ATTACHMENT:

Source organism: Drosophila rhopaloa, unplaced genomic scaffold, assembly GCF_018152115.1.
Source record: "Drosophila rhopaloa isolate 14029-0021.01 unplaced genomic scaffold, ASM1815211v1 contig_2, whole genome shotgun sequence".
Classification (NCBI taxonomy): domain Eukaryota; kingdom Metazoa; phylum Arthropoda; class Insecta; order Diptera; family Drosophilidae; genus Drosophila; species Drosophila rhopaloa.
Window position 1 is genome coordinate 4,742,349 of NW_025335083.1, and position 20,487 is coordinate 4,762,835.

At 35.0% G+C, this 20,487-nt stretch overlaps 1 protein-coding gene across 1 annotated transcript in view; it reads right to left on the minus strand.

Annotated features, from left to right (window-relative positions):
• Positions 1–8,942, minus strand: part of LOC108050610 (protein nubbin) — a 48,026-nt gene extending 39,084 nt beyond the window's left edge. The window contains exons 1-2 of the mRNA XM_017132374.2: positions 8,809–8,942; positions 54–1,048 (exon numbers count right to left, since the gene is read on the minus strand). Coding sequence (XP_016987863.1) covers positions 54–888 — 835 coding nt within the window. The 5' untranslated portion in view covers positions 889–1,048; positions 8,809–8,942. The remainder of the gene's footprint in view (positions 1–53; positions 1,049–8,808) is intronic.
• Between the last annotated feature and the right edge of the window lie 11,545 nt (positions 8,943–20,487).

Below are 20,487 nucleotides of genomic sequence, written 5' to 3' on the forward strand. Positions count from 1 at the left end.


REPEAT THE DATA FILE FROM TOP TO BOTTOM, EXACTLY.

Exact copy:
Source organism: Drosophila rhopaloa, unplaced genomic scaffold, assembly GCF_018152115.1.
Source record: "Drosophila rhopaloa isolate 14029-0021.01 unplaced genomic scaffold, ASM1815211v1 contig_2, whole genome shotgun sequence".
Classification (NCBI taxonomy): domain Eukaryota; kingdom Metazoa; phylum Arthropoda; class Insecta; order Diptera; family Drosophilidae; genus Drosophila; species Drosophila rhopaloa.
Window position 1 is genome coordinate 4,742,349 of NW_025335083.1, and position 20,487 is coordinate 4,762,835.

At 35.0% G+C, this 20,487-nt stretch overlaps 1 protein-coding gene across 1 annotated transcript in view; it reads right to left on the minus strand.

Annotated features, from left to right (window-relative positions):
• Positions 1–8,942, minus strand: part of LOC108050610 (protein nubbin) — a 48,026-nt gene extending 39,084 nt beyond the window's left edge. The window contains exons 1-2 of the mRNA XM_017132374.2: positions 8,809–8,942; positions 54–1,048 (exon numbers count right to left, since the gene is read on the minus strand). Coding sequence (XP_016987863.1) covers positions 54–888 — 835 coding nt within the window. The 5' untranslated portion in view covers positions 889–1,048; positions 8,809–8,942. The remainder of the gene's footprint in view (positions 1–53; positions 1,049–8,808) is intronic.
• Between the last annotated feature and the right edge of the window lie 11,545 nt (positions 8,943–20,487).

Below are 20,487 nucleotides of genomic sequence, written 5' to 3' on the forward strand. Positions count from 1 at the left end.